American-style Christmas cookies are a must. Once, my sister and I embarked on an all-day baking intensive. We baked hundreds of cookies – 5 different kinds – including the ones that have to be individually iced. By the end of the day we were in a foul mood, but it soon lifted – we just ate Christmas cookies and all was well!

We ALWAYS have Russian Tea Cakes, which are, quite simply, the best food ever. In the history of the universe. And just so you can enjoy them too, here is the recipe:

  • 1 c butter
  • ½ c icing (powdered) sugar
  • 2 ¼ c sifted plain flour
  • ¼ tsp salt
  • 1 tsp vanilla
  • ¾ c chopped nuts – pecans/walnuts

Mix, form into balls, bake at 180C / 375F for 8 minutes, dust with icing sugar while still warm. Then roll in icing sugar when they’re cool.

They looks like this:

P1040377_edited-1
Yum

The Pommie influence is in the traditional Christmas dinner, which we often persevered with even in the 40C heat of Perth. Christmas pudding is absolutely essential. I love it. And I can recommend buying it, not making it. The ones you can buy are so damned good, why would you spend all that time and effort to make one? Heston Blumenthal’s are apparently the best you can buy. We’ll be having one of those this Christmas. With custard. Warm, runny custard. Oh my.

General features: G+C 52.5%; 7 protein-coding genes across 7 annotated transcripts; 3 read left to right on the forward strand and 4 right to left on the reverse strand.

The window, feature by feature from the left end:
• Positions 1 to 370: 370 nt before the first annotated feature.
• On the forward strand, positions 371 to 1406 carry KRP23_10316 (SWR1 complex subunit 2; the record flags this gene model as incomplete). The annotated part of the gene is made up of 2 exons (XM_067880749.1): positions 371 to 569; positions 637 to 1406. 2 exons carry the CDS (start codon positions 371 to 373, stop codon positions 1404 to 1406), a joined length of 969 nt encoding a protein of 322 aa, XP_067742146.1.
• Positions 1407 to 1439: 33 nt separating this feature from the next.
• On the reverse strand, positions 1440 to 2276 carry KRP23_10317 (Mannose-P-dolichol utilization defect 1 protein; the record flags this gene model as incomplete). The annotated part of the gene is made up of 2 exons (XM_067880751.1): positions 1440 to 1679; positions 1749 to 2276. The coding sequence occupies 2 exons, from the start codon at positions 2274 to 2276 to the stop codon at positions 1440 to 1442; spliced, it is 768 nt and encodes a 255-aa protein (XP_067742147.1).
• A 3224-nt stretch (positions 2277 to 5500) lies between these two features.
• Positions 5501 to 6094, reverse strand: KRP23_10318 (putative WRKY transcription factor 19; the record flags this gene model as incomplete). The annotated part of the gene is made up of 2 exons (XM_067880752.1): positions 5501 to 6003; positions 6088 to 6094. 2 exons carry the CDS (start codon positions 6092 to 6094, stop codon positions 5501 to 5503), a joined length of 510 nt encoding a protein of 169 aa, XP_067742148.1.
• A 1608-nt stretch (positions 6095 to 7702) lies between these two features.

My partner’s family traditionally make steamed cranberry pudding, which I have yet to master after two tries. It is tart and bitter, but is served with a super sweet caramel sauce. It’s not my fave, but I will give it another try – for him.

And, because I grew up in Australia, we have a Christmas tradition of breakfasting on prawns, smoked salmon, a summer fruit platter and champagne – lots of bubbles!

P1010949

Decorations

Every year, my mom (she’s the American parent), gives my sister and me a new Christmas decoration. The collection is now vast, and each year, I trot out the old and add the new. I’ve taken to collecting them too, and giving them – it’s such a lovely way to mark a Christmas spent with special people. Mom has also extended this tradition to our S.O.s and my nephew. This year I will be delivering all five 2014 decorations to London, but more on that later.

P1000533
hristmas fireplace 2013

I love to decorate for Christmas. Sometimes we’ve had a real tree – especially when we lived in the Evergreen state, Washington – and sometimes we’ve travelled for Christmas, so we decorated our hotel room with our Christmas stockings.

P1050013

We also wear antlers during Christmas celebrations. My dad started this tradition, and it’s carried on to the next generation:

P1040380_edited-1
Ben opening stocking gifts

IMG_0760
Visiting with baby Oliver Christmas 2012

And, there are the Daves…

P1010902